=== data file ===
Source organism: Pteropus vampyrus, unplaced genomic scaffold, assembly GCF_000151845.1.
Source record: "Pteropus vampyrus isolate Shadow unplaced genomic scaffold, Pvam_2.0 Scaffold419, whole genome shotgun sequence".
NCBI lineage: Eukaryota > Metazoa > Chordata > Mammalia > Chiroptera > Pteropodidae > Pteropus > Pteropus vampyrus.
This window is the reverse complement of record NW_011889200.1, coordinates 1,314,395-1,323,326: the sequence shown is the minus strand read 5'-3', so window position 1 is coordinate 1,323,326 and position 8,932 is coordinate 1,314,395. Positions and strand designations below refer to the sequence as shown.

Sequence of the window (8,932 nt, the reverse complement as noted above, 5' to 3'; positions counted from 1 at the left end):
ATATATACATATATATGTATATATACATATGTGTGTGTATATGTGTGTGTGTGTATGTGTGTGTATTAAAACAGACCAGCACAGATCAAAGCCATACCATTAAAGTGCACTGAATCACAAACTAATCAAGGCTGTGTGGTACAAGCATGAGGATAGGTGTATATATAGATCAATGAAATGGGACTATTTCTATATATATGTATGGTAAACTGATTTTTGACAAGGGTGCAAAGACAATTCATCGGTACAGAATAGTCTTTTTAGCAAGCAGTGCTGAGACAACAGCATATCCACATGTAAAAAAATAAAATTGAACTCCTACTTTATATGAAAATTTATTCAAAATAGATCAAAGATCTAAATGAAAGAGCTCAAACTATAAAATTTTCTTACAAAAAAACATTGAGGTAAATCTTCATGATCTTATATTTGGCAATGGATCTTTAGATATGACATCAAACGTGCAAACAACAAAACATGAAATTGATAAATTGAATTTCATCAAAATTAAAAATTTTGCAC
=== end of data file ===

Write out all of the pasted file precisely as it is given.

Source organism: Pteropus vampyrus, unplaced genomic scaffold, assembly GCF_000151845.1.
Source record: "Pteropus vampyrus isolate Shadow unplaced genomic scaffold, Pvam_2.0 Scaffold419, whole genome shotgun sequence".
NCBI lineage: Eukaryota > Metazoa > Chordata > Mammalia > Chiroptera > Pteropodidae > Pteropus > Pteropus vampyrus.
This window is the reverse complement of record NW_011889200.1, coordinates 1,314,395-1,323,326: the sequence shown is the minus strand read 5'-3', so window position 1 is coordinate 1,323,326 and position 8,932 is coordinate 1,314,395. Positions and strand designations below refer to the sequence as shown.

Sequence of the window (8,932 nt, the reverse complement as noted above, 5' to 3'; positions counted from 1 at the left end):
ATATATACATATATATGTATATATACATATGTGTGTGTATATGTGTGTGTGTGTATGTGTGTGTATTAAAACAGACCAGCACAGATCAAAGCCATACCATTAAAGTGCACTGAATCACAAACTAATCAAGGCTGTGTGGTACAAGCATGAGGATAGGTGTATATATAGATCAATGAAATGGGACTATTTCTATATATATGTATGGTAAACTGATTTTTGACAAGGGTGCAAAGACAATTCATCGGTACAGAATAGTCTTTTTAGCAAGCAGTGCTGAGACAACAGCATATCCACATGTAAAAAAATAAAATTGAACTCCTACTTTATATGAAAATTTATTCAAAATAGATCAAAGATCTAAATGAAAGAGCTCAAACTATAAAATTTTCTTACAAAAAAACATTGAGGTAAATCTTCATGATCTTATATTTGGCAATGGATCTTTAGATATGACATCAAACGTGCAAACAACAAAACATGAAATTGATAAATTGAATTTCATCAAAATTAAAAATTTTGCAC